According to the UK Anti-Doping Agency, substances are banned when they meet at least two of the three following criteria: they enhance performance, pose a threat to athlete health, or violate the spirit of sport. There are 5 ‘doping classes’, which are categories of banned drugs in sport:
Increase alertness and mask fatigue.
Can potentially cause heart failure, addictive
2. Anabolic agents
Steroids allow athletes to train harder, recuperate more effectively, and build muscle more quickly.
This translates to significantly increased performance.
They can potentially increase aggression and cause liver and kidney damage but this is only likely if used in high doses over long period of time.
Remove fluid from the body. Used to help athlete make the weight, eg in boxing and as masking agents to conceal other drug use.
Causes severe dehydration. A number of bodybuilders have died as a result of their abuse.
4. Narcotic analgesics
Mask pain caused by injury or fatigue, which can make the injury worse.
5. Peptides and hormones
EPO (Erythropoietin) increases red blood cells – gives more energy and HGH (Human Growth Hormone) – builds muscle, assists recuperation, reduces bodyfat.
EPO – Carries a risk of stroke or heart problems and HGH – In high doses can precipitate abnormal growth, heart disease, diabetes, arthritis etc.
Beta-blockers are banned in archery and shooting as they keep the heart rate low and reduce tremble in the hands. They are used extensively in sports requiring a steady hand.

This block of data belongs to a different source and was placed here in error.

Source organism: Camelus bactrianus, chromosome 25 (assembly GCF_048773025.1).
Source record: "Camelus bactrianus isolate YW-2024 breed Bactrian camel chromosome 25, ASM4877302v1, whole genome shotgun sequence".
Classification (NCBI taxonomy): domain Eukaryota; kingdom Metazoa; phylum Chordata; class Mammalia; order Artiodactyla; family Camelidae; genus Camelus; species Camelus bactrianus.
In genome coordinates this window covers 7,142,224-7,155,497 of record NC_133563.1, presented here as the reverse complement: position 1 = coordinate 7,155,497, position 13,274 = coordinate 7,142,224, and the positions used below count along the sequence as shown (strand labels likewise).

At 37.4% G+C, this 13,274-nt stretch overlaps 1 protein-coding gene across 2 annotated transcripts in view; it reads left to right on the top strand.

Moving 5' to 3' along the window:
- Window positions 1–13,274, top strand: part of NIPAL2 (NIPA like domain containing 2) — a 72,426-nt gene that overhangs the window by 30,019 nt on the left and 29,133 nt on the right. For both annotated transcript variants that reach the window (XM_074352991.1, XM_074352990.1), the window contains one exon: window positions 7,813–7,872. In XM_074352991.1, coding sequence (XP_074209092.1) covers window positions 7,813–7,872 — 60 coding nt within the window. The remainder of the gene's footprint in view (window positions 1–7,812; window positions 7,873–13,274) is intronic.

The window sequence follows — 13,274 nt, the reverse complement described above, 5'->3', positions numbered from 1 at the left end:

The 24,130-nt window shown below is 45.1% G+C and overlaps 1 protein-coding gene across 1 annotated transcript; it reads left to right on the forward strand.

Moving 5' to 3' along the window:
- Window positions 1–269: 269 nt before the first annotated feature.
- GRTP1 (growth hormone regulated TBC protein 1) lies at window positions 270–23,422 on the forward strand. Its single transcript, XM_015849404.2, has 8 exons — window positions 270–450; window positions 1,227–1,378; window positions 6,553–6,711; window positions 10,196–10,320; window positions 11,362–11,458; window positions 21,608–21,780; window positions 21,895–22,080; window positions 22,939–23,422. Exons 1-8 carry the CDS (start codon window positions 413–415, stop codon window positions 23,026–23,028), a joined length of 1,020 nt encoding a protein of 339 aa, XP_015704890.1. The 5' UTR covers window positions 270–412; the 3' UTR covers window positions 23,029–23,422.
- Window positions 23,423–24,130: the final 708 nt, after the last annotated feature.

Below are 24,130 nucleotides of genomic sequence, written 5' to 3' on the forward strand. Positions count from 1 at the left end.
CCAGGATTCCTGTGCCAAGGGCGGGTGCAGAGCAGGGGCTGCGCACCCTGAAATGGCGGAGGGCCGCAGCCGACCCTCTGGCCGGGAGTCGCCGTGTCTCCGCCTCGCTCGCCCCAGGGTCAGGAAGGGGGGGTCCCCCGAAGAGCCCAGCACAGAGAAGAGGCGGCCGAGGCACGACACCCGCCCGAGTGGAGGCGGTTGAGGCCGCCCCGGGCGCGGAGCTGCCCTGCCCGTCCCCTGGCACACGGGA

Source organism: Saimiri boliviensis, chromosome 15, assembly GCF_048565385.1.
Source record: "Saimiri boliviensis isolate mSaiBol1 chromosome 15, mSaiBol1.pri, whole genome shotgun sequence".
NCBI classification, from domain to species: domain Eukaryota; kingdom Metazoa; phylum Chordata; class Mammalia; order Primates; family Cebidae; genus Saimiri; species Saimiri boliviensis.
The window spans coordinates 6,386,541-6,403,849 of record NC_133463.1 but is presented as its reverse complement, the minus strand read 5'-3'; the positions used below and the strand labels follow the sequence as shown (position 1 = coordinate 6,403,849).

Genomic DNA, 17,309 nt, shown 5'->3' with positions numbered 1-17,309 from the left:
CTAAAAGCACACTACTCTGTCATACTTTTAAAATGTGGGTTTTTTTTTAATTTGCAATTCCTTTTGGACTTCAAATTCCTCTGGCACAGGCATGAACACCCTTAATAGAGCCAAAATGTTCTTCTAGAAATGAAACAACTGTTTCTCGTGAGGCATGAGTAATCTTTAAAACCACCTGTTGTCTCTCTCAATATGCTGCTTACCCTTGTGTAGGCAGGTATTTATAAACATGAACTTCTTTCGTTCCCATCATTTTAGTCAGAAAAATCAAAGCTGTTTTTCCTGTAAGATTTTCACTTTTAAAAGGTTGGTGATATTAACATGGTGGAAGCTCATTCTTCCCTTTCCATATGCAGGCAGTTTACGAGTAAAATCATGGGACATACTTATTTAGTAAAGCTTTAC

Blood doping is re-injecting blood that has been previously removed from the body, enabling the blood to transport more oxygen. It has now largely been replaced by Erythropoietin (EPO). It can cause kidney and heart failure.
Why are performance enhancing drugs in sport banned?
The arguments against performance enhancing drugs in sport (PED’s) are supposedly, harm prevention, and maintaining fairness, both of which in reality are completely redundant and somewhat hypocritical.
Let’s address some of these issues:
Though some PED’s may cause harm this could be reduced if they were made legal and properly regulated. Additionally drugs could be specifically targeted to increased athletic performance rather than used off licence and illegally for this purpose.
At present there is a huge number of amateur and recreational athletes procuring peds from the black market, predominantly from underground labs. The authenticity of these compounds cannot be validated, which presents increased health risks. These substances have even become prevalent at high school level.
Additionally many sports are inherently dangerous to the competitors, and not just the ones like boxing that are designed for combatants to inflict harm on each other. Spectators are extremely happy to part with ridiculous sums money to watch these events some of which cause brain damage, others reducing life expectancy.
Sport at Olympic level is certainly not fair either. Rich countries generally outperform poor ones and not because their athletes are genetically superior.